updated - May 4, 2016 Wednesday EDT
Burger King has admitted that some burgers made in the plant of one of its processors in Ireland were tainted with horse meat, but that the meat never reached its restaurants, The Guardian reported.
"Four samples recently taken from the Silvercrest plant have shown the presence of very small trace levels of equine DNA. This product was never sold to our restaurants," the company said in a statement on Thursday.
"They promised to deliver 100 percent British and Irish beef patties and have not done so. This is a clear violation of our specifications, and we have terminated our relationship with them."
Burger King had originally stressed that its patties are made with 100 percent beef, although it later dropped Silvercrest, the food processing plant that received meat from the Polish distributor. Burger King said that the meat did not did make its way to the firm's restaurants.
"While the Food Safety Authority of Ireland has stated that this is not a food safety issue, we are deeply troubled by the findings," said Diego Beamonte, Burger King's vice president of global quality.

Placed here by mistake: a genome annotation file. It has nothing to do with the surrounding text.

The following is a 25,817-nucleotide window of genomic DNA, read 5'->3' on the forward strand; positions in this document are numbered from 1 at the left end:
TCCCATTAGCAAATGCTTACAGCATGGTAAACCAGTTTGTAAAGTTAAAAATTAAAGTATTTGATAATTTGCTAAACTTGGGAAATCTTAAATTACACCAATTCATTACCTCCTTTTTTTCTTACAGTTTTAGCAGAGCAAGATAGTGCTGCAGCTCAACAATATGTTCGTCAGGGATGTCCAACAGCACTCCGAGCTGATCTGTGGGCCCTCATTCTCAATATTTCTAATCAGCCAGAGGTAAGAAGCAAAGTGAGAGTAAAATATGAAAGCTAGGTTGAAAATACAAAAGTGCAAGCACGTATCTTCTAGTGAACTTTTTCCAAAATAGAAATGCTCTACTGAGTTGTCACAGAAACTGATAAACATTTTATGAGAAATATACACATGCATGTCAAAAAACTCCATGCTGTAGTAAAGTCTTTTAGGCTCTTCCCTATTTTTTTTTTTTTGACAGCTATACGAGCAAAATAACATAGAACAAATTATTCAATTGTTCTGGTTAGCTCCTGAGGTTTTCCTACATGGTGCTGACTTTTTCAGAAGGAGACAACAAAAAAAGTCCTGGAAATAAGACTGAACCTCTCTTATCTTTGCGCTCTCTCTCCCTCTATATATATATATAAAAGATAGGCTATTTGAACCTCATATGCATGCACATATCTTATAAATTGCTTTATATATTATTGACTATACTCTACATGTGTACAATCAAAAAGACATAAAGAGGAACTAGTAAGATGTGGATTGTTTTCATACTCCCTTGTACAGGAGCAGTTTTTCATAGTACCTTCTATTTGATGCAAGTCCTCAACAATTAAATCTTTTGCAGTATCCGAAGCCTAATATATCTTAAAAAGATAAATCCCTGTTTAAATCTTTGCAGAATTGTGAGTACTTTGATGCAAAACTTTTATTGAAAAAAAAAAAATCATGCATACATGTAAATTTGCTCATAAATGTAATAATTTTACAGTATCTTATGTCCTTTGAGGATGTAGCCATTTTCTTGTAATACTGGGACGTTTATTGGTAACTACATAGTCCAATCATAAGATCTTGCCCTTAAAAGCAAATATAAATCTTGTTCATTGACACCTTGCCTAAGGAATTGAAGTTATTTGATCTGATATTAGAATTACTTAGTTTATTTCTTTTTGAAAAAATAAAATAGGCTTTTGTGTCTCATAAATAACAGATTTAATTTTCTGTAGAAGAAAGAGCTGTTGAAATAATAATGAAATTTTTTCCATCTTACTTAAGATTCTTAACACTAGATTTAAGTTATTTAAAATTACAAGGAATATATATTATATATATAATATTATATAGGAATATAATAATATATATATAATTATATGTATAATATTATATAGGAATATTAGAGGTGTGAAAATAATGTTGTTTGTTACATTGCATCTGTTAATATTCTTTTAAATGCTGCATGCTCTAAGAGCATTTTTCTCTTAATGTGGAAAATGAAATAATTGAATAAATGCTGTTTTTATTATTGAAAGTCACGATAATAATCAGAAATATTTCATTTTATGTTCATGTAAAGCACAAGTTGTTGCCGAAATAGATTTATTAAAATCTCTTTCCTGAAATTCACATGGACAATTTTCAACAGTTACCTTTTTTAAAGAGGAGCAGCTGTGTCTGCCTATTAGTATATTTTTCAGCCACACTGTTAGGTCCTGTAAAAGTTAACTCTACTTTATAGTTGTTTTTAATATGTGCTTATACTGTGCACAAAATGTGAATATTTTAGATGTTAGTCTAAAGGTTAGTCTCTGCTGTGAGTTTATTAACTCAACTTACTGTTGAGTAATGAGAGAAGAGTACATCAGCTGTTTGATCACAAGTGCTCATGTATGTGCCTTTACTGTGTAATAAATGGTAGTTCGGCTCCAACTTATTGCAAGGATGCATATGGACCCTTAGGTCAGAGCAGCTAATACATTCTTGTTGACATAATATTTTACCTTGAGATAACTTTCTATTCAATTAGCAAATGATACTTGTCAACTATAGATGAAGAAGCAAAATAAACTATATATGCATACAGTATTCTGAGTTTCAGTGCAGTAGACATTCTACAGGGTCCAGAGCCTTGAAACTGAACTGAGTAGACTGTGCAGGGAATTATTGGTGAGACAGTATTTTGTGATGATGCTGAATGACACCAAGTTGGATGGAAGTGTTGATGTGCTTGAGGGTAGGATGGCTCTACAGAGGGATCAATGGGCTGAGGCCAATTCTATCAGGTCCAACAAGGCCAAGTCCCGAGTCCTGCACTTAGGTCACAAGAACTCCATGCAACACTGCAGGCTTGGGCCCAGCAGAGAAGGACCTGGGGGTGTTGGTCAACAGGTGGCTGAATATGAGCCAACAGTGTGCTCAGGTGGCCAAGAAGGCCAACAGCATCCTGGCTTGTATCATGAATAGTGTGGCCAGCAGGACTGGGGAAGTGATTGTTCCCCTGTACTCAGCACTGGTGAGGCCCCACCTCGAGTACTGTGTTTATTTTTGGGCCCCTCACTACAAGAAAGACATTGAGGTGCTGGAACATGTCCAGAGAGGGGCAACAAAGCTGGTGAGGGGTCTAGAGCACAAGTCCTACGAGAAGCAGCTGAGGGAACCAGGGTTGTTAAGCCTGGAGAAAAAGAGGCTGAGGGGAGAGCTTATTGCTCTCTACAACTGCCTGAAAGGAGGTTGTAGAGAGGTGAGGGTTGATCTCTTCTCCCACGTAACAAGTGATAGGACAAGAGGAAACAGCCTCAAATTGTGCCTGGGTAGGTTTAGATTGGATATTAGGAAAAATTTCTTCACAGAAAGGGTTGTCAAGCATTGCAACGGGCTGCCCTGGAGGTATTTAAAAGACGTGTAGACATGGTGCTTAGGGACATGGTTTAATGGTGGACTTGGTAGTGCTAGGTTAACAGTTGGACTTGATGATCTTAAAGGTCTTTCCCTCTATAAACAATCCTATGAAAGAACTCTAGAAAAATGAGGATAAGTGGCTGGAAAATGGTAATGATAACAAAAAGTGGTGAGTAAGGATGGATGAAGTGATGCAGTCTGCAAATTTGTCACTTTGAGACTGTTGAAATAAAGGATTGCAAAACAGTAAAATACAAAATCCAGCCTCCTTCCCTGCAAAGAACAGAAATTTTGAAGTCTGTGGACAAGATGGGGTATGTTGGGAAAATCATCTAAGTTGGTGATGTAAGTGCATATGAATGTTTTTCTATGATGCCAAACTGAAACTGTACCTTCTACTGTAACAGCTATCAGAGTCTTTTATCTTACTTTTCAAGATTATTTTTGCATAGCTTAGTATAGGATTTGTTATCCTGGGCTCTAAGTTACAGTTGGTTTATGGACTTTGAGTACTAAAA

Last month, Burger King said that its patties were made from 100% beef following the revelation that the British supermarket chain Tesco had sold burgers that were discovered to contain traces of horse meat.
Meanwhile, food safety experts say horse meat poses no added health risks to consumers, but the discovery is disconcerting and left consumers wary of what is really in their hamburgers.
Tesco, one of the world's largest food retailers and known in the U.S. under its Fresh & Easy brand, apologized for the horse meat-laden burger and pulled store brand burgers from groceries in Britain and Ireland.
The DNA tests found horse in the following products: Tesco Everyday Value Beef Burgers 29.1%; Tesco Beef Quarter Pounders 0.1%; Oakhurst Beef Burgers in Aldi 0.3%; Moordale Quarter Pounders in Lidl 0.1%; Flamehouse Chargrilled Quarter Pounders in Dunnes Stores 0.1%; two varieties of Iceland Quarter Pounders 0.1%.
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